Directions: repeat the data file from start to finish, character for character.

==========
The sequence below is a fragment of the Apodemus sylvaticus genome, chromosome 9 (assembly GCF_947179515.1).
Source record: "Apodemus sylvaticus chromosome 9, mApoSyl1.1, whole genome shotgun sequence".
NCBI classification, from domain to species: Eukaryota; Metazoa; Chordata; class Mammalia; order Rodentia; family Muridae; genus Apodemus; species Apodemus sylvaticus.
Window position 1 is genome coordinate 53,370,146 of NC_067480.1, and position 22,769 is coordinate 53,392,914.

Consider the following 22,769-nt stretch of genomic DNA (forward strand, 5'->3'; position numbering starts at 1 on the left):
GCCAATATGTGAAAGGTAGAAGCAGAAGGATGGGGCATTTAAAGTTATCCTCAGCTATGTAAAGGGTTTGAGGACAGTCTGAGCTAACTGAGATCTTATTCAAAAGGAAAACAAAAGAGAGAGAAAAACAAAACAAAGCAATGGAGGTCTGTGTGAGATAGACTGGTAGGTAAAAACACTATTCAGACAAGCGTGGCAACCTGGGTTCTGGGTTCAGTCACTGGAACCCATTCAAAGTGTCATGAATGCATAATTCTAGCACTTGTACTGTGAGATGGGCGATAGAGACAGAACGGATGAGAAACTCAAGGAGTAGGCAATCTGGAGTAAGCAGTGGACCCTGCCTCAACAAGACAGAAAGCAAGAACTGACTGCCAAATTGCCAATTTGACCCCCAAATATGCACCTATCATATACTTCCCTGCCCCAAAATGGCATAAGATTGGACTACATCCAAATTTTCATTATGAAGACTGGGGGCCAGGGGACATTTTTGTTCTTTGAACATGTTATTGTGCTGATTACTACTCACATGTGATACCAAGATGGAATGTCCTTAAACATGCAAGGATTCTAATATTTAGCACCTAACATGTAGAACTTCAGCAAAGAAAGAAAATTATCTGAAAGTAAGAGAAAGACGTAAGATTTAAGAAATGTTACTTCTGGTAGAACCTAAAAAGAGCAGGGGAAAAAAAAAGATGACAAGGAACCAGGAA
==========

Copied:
The sequence below is a fragment of the Apodemus sylvaticus genome, chromosome 9 (assembly GCF_947179515.1).
Source record: "Apodemus sylvaticus chromosome 9, mApoSyl1.1, whole genome shotgun sequence".
NCBI classification, from domain to species: Eukaryota; Metazoa; Chordata; class Mammalia; order Rodentia; family Muridae; genus Apodemus; species Apodemus sylvaticus.
Window position 1 is genome coordinate 53,370,146 of NC_067480.1, and position 22,769 is coordinate 53,392,914.

Consider the following 22,769-nt stretch of genomic DNA (forward strand, 5'->3'; position numbering starts at 1 on the left):
GCCAATATGTGAAAGGTAGAAGCAGAAGGATGGGGCATTTAAAGTTATCCTCAGCTATGTAAAGGGTTTGAGGACAGTCTGAGCTAACTGAGATCTTATTCAAAAGGAAAACAAAAGAGAGAGAAAAACAAAACAAAGCAATGGAGGTCTGTGTGAGATAGACTGGTAGGTAAAAACACTATTCAGACAAGCGTGGCAACCTGGGTTCTGGGTTCAGTCACTGGAACCCATTCAAAGTGTCATGAATGCATAATTCTAGCACTTGTACTGTGAGATGGGCGATAGAGACAGAACGGATGAGAAACTCAAGGAGTAGGCAATCTGGAGTAAGCAGTGGACCCTGCCTCAACAAGACAGAAAGCAAGAACTGACTGCCAAATTGCCAATTTGACCCCCAAATATGCACCTATCATATACTTCCCTGCCCCAAAATGGCATAAGATTGGACTACATCCAAATTTTCATTATGAAGACTGGGGGCCAGGGGACATTTTTGTTCTTTGAACATGTTATTGTGCTGATTACTACTCACATGTGATACCAAGATGGAATGTCCTTAAACATGCAAGGATTCTAATATTTAGCACCTAACATGTAGAACTTCAGCAAAGAAAGAAAATTATCTGAAAGTAAGAGAAAGACGTAAGATTTAAGAAATGTTACTTCTGGTAGAACCTAAAAAGAGCAGGGGAAAAAAAAAGATGACAAGGAACCAGGAA